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#watchonSky lets you set up recordings from Sky’s Tweets

Sky has started trial of a new hashtag tool – #watchonSky – that allows you to set up recordings or launch Sky Go by clicking on icons in Sky’s tweets.

Twitter users who see #WatchOnSky in Tweets from Sky can expand the Tweet and tap on an icons for either playing the show on Sky Go or to make their Sky+HD box record it.

The launch of #WatchOnSky marks the first time that a British broadcaster has created a service which lets users access live TV and set recordings via their Twitter timeline, using the new Twitter Cards function.

#watchonSky lets you set up recordings from Sky’s Tweets
Now any twit can set up a remote recording or access Sky Go

Luke Bradley-Jones, brand director for TV products at Sky said: “#WatchOnSky is another brilliantly simple way for our customers to find and watch the shows everyone is talking about.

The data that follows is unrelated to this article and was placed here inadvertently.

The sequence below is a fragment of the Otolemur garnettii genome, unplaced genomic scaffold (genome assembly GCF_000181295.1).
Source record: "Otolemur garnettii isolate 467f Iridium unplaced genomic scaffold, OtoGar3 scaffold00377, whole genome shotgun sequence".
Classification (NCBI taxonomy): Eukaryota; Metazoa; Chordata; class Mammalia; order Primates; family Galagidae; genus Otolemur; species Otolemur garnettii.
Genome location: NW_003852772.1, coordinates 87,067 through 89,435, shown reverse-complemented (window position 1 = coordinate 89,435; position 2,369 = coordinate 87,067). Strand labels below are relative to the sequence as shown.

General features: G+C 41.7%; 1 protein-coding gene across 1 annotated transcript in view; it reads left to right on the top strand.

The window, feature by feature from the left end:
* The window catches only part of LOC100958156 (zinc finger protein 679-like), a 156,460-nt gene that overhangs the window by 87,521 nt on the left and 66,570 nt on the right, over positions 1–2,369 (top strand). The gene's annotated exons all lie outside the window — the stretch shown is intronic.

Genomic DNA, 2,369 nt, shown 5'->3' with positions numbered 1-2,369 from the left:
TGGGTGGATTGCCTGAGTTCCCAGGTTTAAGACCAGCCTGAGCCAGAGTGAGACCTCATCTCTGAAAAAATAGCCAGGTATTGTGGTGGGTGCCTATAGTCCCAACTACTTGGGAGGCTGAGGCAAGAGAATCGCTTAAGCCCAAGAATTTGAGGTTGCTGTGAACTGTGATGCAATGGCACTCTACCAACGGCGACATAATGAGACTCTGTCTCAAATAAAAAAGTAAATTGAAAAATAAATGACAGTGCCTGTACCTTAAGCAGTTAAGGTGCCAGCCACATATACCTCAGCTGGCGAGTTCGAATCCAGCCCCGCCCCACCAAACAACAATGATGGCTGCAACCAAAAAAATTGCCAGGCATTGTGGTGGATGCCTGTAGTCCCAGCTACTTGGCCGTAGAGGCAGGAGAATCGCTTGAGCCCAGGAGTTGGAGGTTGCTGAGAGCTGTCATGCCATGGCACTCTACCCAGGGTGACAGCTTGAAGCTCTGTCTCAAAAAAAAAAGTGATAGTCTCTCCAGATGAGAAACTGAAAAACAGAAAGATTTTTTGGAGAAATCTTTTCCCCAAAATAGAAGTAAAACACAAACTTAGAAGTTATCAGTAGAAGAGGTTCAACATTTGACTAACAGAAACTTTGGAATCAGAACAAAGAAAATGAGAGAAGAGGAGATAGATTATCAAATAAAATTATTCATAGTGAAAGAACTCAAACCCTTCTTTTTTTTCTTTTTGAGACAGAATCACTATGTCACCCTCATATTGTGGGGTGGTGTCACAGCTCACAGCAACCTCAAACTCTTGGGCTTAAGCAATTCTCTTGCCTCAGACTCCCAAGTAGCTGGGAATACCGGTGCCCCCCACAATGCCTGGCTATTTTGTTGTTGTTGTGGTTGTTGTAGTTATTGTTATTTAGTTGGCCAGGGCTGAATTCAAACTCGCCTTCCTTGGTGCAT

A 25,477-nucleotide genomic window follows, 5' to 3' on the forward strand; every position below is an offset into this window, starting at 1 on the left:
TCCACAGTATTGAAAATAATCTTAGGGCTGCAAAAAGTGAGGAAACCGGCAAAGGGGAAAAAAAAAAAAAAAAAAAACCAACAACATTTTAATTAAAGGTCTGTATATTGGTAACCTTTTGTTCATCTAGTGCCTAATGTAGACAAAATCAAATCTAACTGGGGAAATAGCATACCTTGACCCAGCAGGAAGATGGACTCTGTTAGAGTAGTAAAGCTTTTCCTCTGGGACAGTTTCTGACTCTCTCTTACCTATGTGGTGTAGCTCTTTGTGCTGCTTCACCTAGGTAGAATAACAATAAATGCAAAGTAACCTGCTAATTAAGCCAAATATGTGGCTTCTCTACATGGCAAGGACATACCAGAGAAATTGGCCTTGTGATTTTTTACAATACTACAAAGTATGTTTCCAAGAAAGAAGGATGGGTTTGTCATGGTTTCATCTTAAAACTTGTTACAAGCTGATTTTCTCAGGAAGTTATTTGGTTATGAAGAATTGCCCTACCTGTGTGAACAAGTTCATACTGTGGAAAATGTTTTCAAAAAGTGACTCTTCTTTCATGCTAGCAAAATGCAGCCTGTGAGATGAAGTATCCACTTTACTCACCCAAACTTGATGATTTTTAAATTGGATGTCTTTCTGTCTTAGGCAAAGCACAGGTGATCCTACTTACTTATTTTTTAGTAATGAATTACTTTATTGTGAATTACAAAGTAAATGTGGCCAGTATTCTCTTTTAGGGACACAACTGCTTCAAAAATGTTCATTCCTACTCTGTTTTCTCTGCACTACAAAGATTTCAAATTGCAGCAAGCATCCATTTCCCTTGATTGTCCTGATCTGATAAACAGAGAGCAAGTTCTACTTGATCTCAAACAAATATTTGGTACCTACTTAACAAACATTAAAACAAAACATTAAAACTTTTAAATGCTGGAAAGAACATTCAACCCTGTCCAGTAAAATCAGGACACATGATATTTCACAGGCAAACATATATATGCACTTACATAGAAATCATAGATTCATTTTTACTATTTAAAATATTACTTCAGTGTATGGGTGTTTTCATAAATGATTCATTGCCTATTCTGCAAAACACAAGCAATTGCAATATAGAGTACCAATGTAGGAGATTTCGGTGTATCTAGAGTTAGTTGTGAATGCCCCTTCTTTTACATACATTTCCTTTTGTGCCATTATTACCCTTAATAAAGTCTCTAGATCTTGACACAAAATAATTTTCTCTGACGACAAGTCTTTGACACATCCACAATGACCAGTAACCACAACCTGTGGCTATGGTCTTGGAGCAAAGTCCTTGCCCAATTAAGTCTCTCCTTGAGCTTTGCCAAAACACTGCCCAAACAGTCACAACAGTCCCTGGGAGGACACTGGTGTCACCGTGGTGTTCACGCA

“By simply clicking on a Tweet, customers can either instantly watch live TV or record shows for later. It’s all part of our commitment to make it even easier for our customers to discover great TV and make sure they never miss those virtual water cooler moments.”

#WatchOnSky will appear across Sky’s Twitter feeds including @SkyHD and @SkyAtlantic for key shows, sporting events and movies on Sky. The functionality was developed in-house by Sky for Twitter.

The new service builds on the Sky Go and Sky+ apps that give Sky TV customers more control of their TV viewing, but you don’t need the Sky+ app to send #watchonSky requests to your Sky+HD box.

The Sky+ app lets customers flick through hundreds of channels and record upcoming shows, as well as browse through thousands of hours of on demand TV and movies to download to their Sky+HD box.

Sky Go lets customers watch up to 54 channels on their mobile devices – the widest selection of channels available on the move from any provider in the UK.

Twitter Cards were introduced to the shouty-man-in-the-pub simulator in February, and allow users to include photos, videos, songs and apps with their tweets, using invisible tags which link to web pages.

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